As an example, I can not understand my grandchildren at all.  They have high pitched voices, and I have no clue what they say, about 70 percent of the time.  So, I pretty much can not communicate and can not have a relationship with my grandkids.    I watch my spouse, who has a wonderful relationship with our grandkids, because, she can engage them in conversation and I simply can not. 

Grandchildren dont come with close captioning.  

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I second what @broncovet said. I have hearing loss rated at 0% and am service connected for tinnitus at 10% (the only rating allowed). From my understanding, the regulations set the bar fairly high to be compensated for hearing loss. The regs were probably written by someone who didn't know what hearing loss is like. That being said, it is what it is and appeal or supplemental claim may be necessary. I have found that my hearing aids help and would recommend getting a pair from the VA.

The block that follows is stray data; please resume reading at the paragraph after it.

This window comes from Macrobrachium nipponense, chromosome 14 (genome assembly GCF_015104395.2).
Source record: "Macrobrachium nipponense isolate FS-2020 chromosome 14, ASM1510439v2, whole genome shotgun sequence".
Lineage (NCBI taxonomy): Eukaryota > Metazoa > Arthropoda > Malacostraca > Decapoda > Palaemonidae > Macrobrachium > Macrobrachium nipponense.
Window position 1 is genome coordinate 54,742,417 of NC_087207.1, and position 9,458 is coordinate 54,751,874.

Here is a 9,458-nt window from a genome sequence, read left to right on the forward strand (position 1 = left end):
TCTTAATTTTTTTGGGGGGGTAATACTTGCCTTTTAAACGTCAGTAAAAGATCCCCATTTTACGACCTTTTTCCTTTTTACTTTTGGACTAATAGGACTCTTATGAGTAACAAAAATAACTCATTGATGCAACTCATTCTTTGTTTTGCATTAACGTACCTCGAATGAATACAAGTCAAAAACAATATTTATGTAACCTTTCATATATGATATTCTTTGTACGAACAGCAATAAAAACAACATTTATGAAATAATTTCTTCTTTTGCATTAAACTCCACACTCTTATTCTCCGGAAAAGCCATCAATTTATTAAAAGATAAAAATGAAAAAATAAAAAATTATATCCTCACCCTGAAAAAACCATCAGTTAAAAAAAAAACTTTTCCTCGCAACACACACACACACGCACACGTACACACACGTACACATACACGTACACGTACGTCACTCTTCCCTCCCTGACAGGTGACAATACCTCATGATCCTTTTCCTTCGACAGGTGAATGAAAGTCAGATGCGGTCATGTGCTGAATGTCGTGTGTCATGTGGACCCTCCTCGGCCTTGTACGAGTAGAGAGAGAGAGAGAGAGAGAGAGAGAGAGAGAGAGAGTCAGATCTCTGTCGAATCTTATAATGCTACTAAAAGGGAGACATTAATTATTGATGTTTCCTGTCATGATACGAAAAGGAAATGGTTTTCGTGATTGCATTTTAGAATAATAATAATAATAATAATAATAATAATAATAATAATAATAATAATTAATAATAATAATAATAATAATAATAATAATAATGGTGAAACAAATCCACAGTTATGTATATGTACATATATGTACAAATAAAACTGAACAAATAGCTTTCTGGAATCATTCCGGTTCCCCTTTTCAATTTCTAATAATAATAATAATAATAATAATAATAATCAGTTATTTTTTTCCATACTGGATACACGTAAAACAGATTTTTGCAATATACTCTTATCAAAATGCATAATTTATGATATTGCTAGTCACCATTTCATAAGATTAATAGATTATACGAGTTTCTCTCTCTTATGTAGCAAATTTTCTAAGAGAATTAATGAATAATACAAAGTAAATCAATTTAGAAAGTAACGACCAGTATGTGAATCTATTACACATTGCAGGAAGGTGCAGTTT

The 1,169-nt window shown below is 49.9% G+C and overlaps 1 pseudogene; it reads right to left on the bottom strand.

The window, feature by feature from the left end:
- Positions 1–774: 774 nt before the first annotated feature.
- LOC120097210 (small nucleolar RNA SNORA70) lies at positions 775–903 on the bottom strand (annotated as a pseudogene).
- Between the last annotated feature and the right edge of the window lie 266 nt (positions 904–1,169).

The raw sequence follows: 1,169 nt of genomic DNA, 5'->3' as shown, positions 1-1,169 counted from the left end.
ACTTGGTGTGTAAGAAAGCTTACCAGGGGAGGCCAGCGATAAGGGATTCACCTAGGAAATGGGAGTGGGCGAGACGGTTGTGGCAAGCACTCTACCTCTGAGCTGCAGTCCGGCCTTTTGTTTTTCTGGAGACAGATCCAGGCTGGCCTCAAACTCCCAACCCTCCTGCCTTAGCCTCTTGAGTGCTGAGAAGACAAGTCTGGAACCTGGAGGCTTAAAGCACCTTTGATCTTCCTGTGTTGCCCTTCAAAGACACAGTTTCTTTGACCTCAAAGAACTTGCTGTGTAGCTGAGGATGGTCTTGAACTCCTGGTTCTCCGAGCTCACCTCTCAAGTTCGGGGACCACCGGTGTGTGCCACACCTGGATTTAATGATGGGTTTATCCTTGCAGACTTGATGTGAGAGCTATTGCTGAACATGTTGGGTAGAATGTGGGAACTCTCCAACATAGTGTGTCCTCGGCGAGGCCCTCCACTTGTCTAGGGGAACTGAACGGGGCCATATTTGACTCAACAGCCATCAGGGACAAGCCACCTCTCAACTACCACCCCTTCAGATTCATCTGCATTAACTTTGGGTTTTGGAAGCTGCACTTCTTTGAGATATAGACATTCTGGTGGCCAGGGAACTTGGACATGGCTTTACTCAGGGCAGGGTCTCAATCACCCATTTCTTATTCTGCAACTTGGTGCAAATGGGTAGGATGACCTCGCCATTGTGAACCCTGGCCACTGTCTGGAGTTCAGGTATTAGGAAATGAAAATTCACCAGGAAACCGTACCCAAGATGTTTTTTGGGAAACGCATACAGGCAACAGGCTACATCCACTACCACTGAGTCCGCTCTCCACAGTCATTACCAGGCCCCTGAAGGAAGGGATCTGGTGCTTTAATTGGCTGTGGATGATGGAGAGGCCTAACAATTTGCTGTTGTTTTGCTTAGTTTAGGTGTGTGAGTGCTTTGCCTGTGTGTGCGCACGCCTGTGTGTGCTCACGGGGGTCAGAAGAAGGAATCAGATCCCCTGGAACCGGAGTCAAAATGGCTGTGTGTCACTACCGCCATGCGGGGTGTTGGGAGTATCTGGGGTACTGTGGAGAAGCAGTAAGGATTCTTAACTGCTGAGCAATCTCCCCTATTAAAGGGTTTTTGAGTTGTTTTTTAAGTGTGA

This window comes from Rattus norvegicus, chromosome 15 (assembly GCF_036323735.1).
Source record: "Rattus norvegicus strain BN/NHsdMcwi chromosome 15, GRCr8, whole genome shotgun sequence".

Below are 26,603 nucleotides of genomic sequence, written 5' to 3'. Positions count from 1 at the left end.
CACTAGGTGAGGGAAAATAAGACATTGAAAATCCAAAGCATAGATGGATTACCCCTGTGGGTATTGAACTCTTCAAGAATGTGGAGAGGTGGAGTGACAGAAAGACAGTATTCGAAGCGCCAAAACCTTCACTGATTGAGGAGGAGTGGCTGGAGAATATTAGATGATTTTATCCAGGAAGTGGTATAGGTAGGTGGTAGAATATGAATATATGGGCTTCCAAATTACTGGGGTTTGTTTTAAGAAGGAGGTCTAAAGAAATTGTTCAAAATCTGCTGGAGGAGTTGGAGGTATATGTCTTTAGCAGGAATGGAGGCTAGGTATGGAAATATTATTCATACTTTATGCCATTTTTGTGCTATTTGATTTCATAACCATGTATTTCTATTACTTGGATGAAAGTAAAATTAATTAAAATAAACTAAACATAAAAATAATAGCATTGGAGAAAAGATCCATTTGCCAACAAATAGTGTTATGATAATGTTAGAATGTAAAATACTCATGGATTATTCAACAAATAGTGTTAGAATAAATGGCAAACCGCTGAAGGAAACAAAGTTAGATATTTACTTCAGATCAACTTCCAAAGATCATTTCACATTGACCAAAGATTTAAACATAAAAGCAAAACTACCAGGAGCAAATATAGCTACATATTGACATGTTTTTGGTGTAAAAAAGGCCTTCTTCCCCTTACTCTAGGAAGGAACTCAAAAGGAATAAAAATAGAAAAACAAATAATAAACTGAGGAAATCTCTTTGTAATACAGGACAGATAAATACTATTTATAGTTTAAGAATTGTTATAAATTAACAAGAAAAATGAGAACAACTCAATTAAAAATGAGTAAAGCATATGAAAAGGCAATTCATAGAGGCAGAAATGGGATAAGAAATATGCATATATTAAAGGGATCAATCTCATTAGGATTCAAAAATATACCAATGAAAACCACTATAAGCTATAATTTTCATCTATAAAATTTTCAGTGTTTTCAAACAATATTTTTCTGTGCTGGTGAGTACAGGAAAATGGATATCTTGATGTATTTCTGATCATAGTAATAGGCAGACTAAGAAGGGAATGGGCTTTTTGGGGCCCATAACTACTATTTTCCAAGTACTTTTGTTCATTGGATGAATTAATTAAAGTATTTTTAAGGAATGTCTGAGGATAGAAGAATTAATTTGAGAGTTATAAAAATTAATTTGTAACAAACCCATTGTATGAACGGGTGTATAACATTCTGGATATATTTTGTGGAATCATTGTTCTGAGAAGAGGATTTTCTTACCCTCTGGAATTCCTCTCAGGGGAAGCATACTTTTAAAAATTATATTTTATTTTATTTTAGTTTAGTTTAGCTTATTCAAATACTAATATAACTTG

Semper Fi,

Sgt. Wilky

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Thanks for all the great advice and information. It’s been over a year so I think I will need to file this as a supplemental claim. I did read that hearing loss has a high threshold to even get compensation. I have a VA Apt next week and will ask for a referral to see the Audiologist again and get an updated hearing test done before I file just to see if my hearing got worsened since the last test. I do also have other secondary claim under tinnitus: migraines, anxiety/depression, insomnia. I believe the anxiety/depression & insomnia has to be evaluated under mental health. I think these would be easier to get vs the hearing loss.